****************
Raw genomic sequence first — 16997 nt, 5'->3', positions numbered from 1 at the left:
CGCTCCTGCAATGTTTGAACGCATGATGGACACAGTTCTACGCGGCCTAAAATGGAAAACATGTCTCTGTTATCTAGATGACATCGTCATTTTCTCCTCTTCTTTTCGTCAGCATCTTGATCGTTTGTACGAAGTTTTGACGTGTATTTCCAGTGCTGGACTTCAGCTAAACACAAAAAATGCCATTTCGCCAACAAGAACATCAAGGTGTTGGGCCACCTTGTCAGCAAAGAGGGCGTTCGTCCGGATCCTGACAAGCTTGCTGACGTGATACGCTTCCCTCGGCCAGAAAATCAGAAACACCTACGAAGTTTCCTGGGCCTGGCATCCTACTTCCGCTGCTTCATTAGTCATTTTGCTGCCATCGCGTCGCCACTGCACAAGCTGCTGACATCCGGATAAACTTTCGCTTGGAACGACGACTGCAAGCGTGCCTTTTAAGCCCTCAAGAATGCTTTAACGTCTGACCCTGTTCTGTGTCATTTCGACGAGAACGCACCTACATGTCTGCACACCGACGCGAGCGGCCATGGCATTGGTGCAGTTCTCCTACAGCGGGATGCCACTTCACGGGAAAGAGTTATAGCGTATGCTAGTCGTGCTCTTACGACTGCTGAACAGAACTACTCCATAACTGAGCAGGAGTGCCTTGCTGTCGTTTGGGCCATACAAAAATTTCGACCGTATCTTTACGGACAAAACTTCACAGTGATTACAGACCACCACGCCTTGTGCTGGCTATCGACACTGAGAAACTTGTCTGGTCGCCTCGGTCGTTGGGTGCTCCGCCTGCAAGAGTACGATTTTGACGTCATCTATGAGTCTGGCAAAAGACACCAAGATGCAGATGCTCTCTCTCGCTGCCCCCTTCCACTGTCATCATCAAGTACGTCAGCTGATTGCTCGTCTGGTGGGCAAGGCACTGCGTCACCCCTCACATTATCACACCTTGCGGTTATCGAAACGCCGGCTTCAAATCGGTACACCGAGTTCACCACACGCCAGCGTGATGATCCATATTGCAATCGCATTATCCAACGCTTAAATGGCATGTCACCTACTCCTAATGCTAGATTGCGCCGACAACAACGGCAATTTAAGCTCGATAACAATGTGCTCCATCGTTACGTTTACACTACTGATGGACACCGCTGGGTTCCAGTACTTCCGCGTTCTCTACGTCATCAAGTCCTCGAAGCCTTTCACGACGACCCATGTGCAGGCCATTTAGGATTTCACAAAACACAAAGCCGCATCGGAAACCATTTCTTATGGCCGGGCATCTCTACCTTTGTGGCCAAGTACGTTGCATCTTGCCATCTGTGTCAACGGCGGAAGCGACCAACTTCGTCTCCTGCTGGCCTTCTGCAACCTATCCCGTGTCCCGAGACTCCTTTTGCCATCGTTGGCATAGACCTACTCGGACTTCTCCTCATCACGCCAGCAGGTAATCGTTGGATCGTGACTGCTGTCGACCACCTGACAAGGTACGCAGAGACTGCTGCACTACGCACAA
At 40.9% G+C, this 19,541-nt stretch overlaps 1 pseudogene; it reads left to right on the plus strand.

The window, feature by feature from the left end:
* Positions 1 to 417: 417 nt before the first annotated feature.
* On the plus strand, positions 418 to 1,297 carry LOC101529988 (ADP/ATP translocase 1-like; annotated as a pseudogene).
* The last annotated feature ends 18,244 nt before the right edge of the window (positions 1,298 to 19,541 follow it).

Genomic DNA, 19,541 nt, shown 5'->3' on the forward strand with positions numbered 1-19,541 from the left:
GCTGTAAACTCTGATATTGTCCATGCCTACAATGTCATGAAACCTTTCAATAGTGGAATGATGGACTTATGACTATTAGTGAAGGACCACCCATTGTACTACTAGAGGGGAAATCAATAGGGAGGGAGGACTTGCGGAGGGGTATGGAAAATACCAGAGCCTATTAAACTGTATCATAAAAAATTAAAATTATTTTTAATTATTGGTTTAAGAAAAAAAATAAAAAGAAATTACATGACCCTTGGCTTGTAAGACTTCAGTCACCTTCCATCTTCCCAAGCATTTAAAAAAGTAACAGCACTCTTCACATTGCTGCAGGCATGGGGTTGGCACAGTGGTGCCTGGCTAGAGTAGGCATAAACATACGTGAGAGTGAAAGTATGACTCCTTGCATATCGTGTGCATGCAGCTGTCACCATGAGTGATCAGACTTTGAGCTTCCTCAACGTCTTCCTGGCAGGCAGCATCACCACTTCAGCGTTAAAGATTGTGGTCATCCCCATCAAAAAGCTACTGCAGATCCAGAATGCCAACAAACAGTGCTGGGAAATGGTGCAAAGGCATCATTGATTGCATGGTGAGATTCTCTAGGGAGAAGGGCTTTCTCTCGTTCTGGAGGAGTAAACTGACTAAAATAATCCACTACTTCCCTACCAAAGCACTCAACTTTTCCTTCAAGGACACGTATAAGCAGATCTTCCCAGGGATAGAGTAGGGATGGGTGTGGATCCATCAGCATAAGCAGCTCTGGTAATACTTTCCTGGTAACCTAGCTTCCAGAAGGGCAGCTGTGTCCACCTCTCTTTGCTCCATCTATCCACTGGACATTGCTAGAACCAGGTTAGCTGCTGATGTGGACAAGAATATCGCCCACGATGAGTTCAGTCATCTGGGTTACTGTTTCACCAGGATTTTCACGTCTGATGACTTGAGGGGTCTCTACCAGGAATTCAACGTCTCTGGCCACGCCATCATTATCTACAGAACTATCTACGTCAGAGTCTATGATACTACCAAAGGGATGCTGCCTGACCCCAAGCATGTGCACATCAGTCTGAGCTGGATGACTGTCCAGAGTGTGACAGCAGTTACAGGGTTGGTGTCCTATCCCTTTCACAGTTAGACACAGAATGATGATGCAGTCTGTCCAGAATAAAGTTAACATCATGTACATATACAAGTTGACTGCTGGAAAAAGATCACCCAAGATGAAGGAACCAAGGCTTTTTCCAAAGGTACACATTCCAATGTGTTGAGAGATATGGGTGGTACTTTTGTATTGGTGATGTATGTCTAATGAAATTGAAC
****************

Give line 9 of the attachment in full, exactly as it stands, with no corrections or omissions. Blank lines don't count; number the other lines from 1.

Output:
GCTGTAAACTCTGATATTGTCCATGCCTACAATGTCATGAAACCTTTCAATAGTGGAATGATGGACTTATGACTATTAGTGAAGGACCACCCATTGTACTACTAGAGGGGAAATCAATAGGGAGGGAGGACTTGCGGAGGGGTATGGAAAATACCAGAGCCTATTAAACTGTATCATAAAAAATTAAAATTATTTTTAATTATTGGTTTAAGAAAAAAAATAAAAAGAAATTACATGACCCTTGGCTTGTAAGACTTCAGTCACCTTCCATCTTCCCAAGCATTTAAAAAAGTAACAGCACTCTTCACATTGCTGCAGGCATGGGGTTGGCACAGTGGTGCCTGGCTAGAGTAGGCATAAACATACGTGAGAGTGAAAGTATGACTCCTTGCATATCGTGTGCATGCAGCTGTCACCATGAGTGATCAGACTTTGAGCTTCCTCAACGTCTTCCTGGCAGGCAGCATCACCACTTCAGCGTTAAAGATTGTGGTCATCCCCATCAAAAAGCTACTGCAGATCCAGAATGCCAACAAACAGTGCTGGGAAATGGTGCAAAGGCATCATTGATTGCATGGTGAGATTCTCTAGGGAGAAGGGCTTTCTCTCGTTCTGGAGGAGTAAACTGACTAAAATAATCCACTACTTCCCTACCAAAGCACTCAACTTTTCCTTCAAGGACACGTATAAGCAGATCTTCCCAGGGATAGAGTAGGGATGGGTGTGGATCCATCAGCATAAGCAGCTCTGGTAATACTTTCCTGGTAACCTAGCTTCCAGAAGGGCAGCTGTGTCCACCTCTCTTTGCTCCATCTATCCACTGGACATTGCTAGAACCAGGTTAGCTGCTGATGTGGACAAGAATATCGCCCACGATGAGTTCAGTCATCTGGGTTACTGTTTCACCAGGATTTTCACGTCTGATGACTTGAGGGGTCTCTACCAGGAATTCAACGTCTCTGGCCACGCCATCATTATCTACAGAACTATCTACGTCAGAGTCTATGATACTACCAAAGGGATGCTGCCTGACCCCAAGCATGTGCACATCAGTCTGAGCTGGATGACTGTCCAGAGTGTGACAGCAGTTACAGGGTTGGTGTCCTATCCCTTTCACAGTTAGACACAGAATGATGATGCAGTCTGTCCAGAATAAAGTTAACATCATGTACATATACAAGTTGACTGCTGGAAAAAGATCACCCAAGATGAAGGAACCAAGGCTTTTTCCAAAGGTACACATTCCAATGTGTTGAGAGATATGGGTGGTACTTTTGTATTGGTGATGTATGTCTAATGAAATTGAAC